e in the enemy's rear, and in all probability get any force that may escape you by a flank attack. Do not fear my leaving here. If the enemy remains, I shall fight at daylight. And so, all through this anxious night, the generals were issuing and receiving orders, the officers were marshalling or moving troops, and aides-de-camp and orderlies were riding across dark and muddy roads, threading forests and fording streams. From daylight till daylight again, Grant was sending messages to Lincoln and Sheridan and Meade and Ord; directing first a division and then a corps of infantry, and afterwards another division of cavalry, to the support of his beleaguered subordinate; planning a battle on a field he had never seen; persisting in his effort to break through the right of Lee. He had little rest that night in his camp bed at Dabney's saw-mill. His double anxiety was extreme. At no time since the army of the Potomac left the Rapidan had an entire wing of his command been so enda
court—house object of Lee evacuation of Petersburg entrance of national troops orders of Grant to intercept Lee Grant's entry into Petersburg interview with Lincoln departure of Grant for Appomattox valley fall of Richmond conduct of Davis and Lee-misery of inhabitants withdrawal of garrison firing of city night of Apriifty pieces of artillery. . . . All seems well with us, and everything quiet just now. I think the President might come out and pay us a visit to-morrow. To this Lincoln himself replied: Allow me to tender to you, and all with you, the nation's grateful thanks for the additional and magnificent success. At your kind suggestion, I officer and escort will attend him, but, as to myself, I start towards the Danville road with the army. I want to cut off as much of Lee's army as possible. Lincoln, however, arrived before Grant had left the town, and the two had a short interview in the rebel porch. The President, of course, was cheerful at the great succe
promptly and in good faith withdraw its troops from resistance to the government. I do not think it very probable, said Lincoln, that anything will come of this, but I have thought best to notify you, so that, if you should see signs, you may underrds: If the thing is pressed, I think that Lee will surrender. The general-in-chief forwarded a copy of the dispatch to Lincoln, who replied: Let the thing be pressed. Early on the morning of the 7th of April, Ord discovered that the rebels had ink so now. I could not resist asking how then he came to serve against the government, and he replied that it was President Lincoln's proclamation calling for troops to coerce the South which decided him to act with his section. He spoke very bed by the same spirit, were communicated to Sherman in person, when he visited City Point on the 28th; were explained to Lincoln, and again included in the final instructions to Meade and Sheridan and Ord. In all there was the same definiteness of o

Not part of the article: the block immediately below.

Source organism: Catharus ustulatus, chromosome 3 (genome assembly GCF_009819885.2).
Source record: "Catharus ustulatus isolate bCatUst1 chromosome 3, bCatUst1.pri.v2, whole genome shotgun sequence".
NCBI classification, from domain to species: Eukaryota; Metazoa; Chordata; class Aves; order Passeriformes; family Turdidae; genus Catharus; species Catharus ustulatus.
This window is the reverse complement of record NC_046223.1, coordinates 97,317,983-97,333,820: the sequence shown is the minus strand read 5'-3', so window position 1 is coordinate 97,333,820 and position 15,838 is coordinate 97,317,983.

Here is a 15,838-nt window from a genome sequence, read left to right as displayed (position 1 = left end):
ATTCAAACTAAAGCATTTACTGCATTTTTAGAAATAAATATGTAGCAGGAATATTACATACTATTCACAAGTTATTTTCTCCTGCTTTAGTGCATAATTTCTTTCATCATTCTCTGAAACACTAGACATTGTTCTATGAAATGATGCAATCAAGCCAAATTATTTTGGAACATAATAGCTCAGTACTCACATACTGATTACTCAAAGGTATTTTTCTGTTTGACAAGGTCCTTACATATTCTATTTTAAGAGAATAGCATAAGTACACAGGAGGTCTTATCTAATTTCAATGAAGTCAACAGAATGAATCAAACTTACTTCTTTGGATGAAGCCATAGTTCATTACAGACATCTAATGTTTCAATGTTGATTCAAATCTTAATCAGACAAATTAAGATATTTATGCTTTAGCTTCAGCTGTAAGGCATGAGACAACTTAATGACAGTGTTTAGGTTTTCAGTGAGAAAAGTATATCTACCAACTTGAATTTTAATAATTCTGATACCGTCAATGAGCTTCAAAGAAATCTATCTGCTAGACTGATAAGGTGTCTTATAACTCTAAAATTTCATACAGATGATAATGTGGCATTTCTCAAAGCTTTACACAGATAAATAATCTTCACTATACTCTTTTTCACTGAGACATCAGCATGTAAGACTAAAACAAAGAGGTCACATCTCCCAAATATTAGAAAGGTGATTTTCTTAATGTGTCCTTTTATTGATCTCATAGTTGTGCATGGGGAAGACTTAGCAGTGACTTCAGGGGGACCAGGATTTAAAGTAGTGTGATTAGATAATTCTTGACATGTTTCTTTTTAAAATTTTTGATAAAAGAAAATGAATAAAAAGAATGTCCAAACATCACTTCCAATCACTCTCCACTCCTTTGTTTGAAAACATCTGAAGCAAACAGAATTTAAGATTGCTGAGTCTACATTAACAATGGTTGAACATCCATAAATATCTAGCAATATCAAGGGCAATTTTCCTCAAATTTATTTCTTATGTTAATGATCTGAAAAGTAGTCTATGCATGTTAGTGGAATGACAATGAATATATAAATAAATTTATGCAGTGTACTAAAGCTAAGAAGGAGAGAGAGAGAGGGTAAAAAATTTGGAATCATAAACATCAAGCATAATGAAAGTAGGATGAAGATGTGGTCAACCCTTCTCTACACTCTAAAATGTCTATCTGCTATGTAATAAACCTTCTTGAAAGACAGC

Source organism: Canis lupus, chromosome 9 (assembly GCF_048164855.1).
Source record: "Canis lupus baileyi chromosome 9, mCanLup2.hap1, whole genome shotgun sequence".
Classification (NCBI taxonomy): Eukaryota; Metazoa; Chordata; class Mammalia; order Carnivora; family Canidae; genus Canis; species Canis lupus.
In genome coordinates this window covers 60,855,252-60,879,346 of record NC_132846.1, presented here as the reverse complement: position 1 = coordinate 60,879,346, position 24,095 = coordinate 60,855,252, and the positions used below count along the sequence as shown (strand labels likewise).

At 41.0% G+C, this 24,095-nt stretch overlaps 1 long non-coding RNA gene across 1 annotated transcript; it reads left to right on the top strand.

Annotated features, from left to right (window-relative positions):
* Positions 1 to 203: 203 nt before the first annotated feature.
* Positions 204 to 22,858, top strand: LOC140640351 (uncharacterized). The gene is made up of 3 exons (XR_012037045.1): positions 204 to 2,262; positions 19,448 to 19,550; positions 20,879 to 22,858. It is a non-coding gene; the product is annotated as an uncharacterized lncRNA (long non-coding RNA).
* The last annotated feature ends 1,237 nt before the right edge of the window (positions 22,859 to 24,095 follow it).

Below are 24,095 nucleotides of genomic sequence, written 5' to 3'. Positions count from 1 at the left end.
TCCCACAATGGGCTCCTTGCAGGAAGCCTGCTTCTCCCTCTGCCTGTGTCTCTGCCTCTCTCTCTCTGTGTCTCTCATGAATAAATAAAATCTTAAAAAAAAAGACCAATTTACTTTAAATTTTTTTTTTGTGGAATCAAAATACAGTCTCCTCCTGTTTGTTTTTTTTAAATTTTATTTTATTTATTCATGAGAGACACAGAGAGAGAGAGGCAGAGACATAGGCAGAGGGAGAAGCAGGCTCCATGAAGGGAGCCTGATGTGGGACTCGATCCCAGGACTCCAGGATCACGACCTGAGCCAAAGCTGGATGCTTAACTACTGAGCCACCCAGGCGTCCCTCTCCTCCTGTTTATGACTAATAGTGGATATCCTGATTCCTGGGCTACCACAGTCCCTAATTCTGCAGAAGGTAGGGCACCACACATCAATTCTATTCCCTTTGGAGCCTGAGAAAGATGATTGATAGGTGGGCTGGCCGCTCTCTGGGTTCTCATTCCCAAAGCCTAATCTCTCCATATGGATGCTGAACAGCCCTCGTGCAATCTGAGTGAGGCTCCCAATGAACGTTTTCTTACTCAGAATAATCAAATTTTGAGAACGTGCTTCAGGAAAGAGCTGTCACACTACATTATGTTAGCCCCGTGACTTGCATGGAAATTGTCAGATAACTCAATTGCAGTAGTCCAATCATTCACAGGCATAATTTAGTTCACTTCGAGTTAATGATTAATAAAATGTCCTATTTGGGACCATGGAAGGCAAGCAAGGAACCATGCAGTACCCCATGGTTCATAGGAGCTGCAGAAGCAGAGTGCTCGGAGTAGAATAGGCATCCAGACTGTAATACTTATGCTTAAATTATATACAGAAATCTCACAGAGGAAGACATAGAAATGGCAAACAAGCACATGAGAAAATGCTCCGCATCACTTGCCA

of expenses of government rejoicing of country assassination of Lincoln negotiations between Sherman and Johnston manoeuvres of rebels rview, Sherman received a telegram announcing the assassination of Lincoln, and, as soon as the two commanders were alone, he showed the disp hostilities at the earliest possible moment. The instructions of Lincoln to Grant on the 3rd of March, communicated by Stanton, were to bency at Appomattox, and was aware of the charity which had animated Lincoln's great heart. Everything conspired to make him accede too readilt was indeed peculiarly and fortunately placed. He stood between Lincoln and Stanton, the two great men in civil life whom the epoch produces. He had, indeed, magnificent men on both sides to deal with: Lincoln, with his exceptional fitness for his place, his political sagacitsessed. He did not lack the energy of Stanton nor the sympathy of Lincoln with the people; his strategy was not inferior to that of Sherman,